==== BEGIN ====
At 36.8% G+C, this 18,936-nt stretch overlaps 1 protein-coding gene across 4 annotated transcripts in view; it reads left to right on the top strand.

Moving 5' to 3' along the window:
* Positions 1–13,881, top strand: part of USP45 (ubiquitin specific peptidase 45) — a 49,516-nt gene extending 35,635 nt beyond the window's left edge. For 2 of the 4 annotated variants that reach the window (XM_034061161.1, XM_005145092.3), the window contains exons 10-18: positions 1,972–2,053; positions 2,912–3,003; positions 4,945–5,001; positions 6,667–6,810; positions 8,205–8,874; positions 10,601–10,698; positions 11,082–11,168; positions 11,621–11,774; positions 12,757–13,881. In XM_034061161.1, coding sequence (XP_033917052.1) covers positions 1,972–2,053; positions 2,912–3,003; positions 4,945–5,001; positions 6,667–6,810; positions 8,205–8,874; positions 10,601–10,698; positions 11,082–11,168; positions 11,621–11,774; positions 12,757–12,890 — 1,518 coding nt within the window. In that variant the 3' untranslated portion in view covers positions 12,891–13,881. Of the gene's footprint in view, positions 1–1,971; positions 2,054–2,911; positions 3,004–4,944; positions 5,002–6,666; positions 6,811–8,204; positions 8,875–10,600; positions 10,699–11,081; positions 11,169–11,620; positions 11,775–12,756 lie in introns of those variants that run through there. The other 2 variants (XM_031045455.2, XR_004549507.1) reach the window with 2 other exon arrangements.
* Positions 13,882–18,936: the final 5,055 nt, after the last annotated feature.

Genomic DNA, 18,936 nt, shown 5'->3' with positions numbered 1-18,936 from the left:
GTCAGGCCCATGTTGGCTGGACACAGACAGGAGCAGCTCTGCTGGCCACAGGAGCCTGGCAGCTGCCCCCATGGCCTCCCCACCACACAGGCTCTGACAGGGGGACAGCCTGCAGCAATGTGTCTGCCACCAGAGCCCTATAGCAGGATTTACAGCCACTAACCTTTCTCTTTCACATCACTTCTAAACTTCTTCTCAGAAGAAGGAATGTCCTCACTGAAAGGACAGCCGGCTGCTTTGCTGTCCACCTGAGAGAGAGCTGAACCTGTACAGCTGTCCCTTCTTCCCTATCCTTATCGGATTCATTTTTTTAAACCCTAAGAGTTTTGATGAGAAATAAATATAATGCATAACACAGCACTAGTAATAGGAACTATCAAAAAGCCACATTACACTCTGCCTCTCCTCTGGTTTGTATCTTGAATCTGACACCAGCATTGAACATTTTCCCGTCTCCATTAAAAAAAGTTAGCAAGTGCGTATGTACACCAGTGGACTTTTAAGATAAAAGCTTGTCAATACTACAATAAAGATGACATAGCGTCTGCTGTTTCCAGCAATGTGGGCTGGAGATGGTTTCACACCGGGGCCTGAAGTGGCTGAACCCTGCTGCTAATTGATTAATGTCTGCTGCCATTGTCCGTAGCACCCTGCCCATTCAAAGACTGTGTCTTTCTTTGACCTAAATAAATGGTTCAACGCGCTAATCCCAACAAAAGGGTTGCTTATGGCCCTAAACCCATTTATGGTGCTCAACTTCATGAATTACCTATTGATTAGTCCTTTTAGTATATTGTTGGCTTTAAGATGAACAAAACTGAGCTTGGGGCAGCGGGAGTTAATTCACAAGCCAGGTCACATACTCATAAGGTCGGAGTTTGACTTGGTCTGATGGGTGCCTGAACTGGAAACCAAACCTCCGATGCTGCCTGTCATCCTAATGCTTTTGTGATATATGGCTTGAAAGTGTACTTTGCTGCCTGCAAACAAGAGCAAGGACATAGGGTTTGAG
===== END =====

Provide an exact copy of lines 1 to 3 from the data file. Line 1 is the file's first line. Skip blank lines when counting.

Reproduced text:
At 36.8% G+C, this 18,936-nt stretch overlaps 1 protein-coding gene across 4 annotated transcripts in view; it reads left to right on the top strand.

Moving 5' to 3' along the window:
* Positions 1–13,881, top strand: part of USP45 (ubiquitin specific peptidase 45) — a 49,516-nt gene extending 35,635 nt beyond the window's left edge. For 2 of the 4 annotated variants that reach the window (XM_034061161.1, XM_005145092.3), the window contains exons 10-18: positions 1,972–2,053; positions 2,912–3,003; positions 4,945–5,001; positions 6,667–6,810; positions 8,205–8,874; positions 10,601–10,698; positions 11,082–11,168; positions 11,621–11,774; positions 12,757–13,881. In XM_034061161.1, coding sequence (XP_033917052.1) covers positions 1,972–2,053; positions 2,912–3,003; positions 4,945–5,001; positions 6,667–6,810; positions 8,205–8,874; positions 10,601–10,698; positions 11,082–11,168; positions 11,621–11,774; positions 12,757–12,890 — 1,518 coding nt within the window. In that variant the 3' untranslated portion in view covers positions 12,891–13,881. Of the gene's footprint in view, positions 1–1,971; positions 2,054–2,911; positions 3,004–4,944; positions 5,002–6,666; positions 6,811–8,204; positions 8,875–10,600; positions 10,699–11,081; positions 11,169–11,620; positions 11,775–12,756 lie in introns of those variants that run through there. The other 2 variants (XM_031045455.2, XR_004549507.1) reach the window with 2 other exon arrangements.